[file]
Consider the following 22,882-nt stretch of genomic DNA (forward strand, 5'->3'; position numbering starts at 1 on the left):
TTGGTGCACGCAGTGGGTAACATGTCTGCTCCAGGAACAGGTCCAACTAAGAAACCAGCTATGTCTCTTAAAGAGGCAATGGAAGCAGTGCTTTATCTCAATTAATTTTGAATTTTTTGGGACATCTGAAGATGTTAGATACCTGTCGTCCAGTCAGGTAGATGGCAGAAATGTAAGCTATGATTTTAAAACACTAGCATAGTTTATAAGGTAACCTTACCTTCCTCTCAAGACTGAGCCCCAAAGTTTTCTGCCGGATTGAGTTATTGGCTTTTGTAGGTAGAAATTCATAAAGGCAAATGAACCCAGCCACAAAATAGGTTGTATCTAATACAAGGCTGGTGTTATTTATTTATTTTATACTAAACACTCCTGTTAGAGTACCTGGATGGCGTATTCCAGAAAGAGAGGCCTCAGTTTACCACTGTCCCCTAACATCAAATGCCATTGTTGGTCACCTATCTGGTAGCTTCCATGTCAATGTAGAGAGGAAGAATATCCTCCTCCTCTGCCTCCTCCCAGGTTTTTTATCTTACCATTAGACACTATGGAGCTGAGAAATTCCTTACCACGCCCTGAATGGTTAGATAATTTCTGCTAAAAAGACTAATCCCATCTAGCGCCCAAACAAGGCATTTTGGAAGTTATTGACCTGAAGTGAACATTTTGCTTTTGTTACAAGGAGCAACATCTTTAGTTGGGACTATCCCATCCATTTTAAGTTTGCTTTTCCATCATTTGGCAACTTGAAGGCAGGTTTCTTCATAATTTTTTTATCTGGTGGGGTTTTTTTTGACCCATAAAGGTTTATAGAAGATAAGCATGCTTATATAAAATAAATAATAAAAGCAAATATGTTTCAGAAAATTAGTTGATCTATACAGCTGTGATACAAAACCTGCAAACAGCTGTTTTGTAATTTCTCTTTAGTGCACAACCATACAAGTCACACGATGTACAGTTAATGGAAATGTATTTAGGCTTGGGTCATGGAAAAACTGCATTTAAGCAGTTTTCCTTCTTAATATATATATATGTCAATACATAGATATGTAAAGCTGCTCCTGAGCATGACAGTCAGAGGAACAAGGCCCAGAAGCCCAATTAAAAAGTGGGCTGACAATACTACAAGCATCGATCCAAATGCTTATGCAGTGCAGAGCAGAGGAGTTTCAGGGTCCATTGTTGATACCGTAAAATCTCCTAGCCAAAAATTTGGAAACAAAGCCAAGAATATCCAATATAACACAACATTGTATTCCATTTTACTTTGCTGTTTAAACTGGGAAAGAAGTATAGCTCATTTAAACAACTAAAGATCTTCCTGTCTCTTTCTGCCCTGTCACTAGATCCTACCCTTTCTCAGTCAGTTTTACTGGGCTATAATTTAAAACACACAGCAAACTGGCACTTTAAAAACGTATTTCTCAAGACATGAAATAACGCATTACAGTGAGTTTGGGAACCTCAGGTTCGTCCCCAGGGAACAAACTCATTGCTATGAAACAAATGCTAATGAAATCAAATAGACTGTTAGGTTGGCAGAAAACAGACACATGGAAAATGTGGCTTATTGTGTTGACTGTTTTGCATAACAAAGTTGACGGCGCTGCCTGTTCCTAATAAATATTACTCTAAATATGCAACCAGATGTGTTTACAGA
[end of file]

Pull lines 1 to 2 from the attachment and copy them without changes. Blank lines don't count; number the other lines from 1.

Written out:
Consider the following 22,882-nt stretch of genomic DNA (forward strand, 5'->3'; position numbering starts at 1 on the left):
TTGGTGCACGCAGTGGGTAACATGTCTGCTCCAGGAACAGGTCCAACTAAGAAACCAGCTATGTCTCTTAAAGAGGCAATGGAAGCAGTGCTTTATCTCAATTAATTTTGAATTTTTTGGGACATCTGAAGATGTTAGATACCTGTCGTCCAGTCAGGTAGATGGCAGAAATGTAAGCTATGATTTTAAAACACTAGCATAGTTTATAAGGTAACCTTACCTTCCTCTCAAGACTGAGCCCCAAAGTTTTCTGCCGGATTGAGTTATTGGCTTTTGTAGGTAGAAATTCATAAAGGCAAATGAACCCAGCCACAAAATAGGTTGTATCTAATACAAGGCTGGTGTTATTTATTTATTTTATACTAAACACTCCTGTTAGAGTACCTGGATGGCGTATTCCAGAAAGAGAGGCCTCAGTTTACCACTGTCCCCTAACATCAAATGCCATTGTTGGTCACCTATCTGGTAGCTTCCATGTCAATGTAGAGAGGAAGAATATCCTCCTCCTCTGCCTCCTCCCAGGTTTTTTATCTTACCATTAGACACTATGGAGCTGAGAAATTCCTTACCACGCCCTGAATGGTTAGATAATTTCTGCTAAAAAGACTAATCCCATCTAGCGCCCAAACAAGGCATTTTGGAAGTTATTGACCTGAAGTGAACATTTTGCTTTTGTTACAAGGAGCAACATCTTTAGTTGGGACTATCCCATCCATTTTAAGTTTGCTTTTCCATCATTTGGCAACTTGAAGGCAGGTTTCTTCATAATTTTTTTATCTGGTGGGGTTTTTTTTGACCCATAAAGGTTTATAGAAGATAAGCATGCTTATATAAAATAAATAATAAAAGCAAATATGTTTCAGAAAATTAGTTGATCTATACAGCTGTGATACAAAACCTGCAAACAGCTGTTTTGTAATTTCTCTTTAGTGCACAACCATACAAGTCACACGATGTACAGTTAATGGAAATGTATTTAGGCTTGGGTCATGGAAAAACTGCATTTAAGCAGTTTTCCTTCTTAATATATATATATGTCAATACATAGATATGTAAAGCTGCTCCTGAGCATGACAGTCAGAGGAACAAGGCCCAGAAGCCCAATTAAAAAGTGGGCTGACAATACTACAAGCATCGATCCAAATGCTTATGCAGTGCAGAGCAGAGGAGTTTCAGGGTCCATTGTTGATACCGTAAAATCTCCTAGCCAAAAATTTGGAAACAAAGCCAAGAATATCCAATATAACACAACATTGTATTCCATTTTACTTTGCTGTTTAAACTGGGAAAGAAGTATAGCTCATTTAAACAACTAAAGATCTTCCTGTCTCTTTCTGCCCTGTCACTAGATCCTACCCTTTCTCAGTCAGTTTTACTGGGCTATAATTTAAAACACACAGCAAACTGGCACTTTAAAAACGTATTTCTCAAGACATGAAATAACGCATTACAGTGAGTTTGGGAACCTCAGGTTCGTCCCCAGGGAACAAACTCATTGCTATGAAACAAATGCTAATGAAATCAAATAGACTGTTAGGTTGGCAGAAAACAGACACATGGAAAATGTGGCTTATTGTGTTGACTGTTTTGCATAACAAAGTTGACGGCGCTGCCTGTTCCTAATAAATATTACTCTAAATATGCAACCAGATGTGTTTACAGA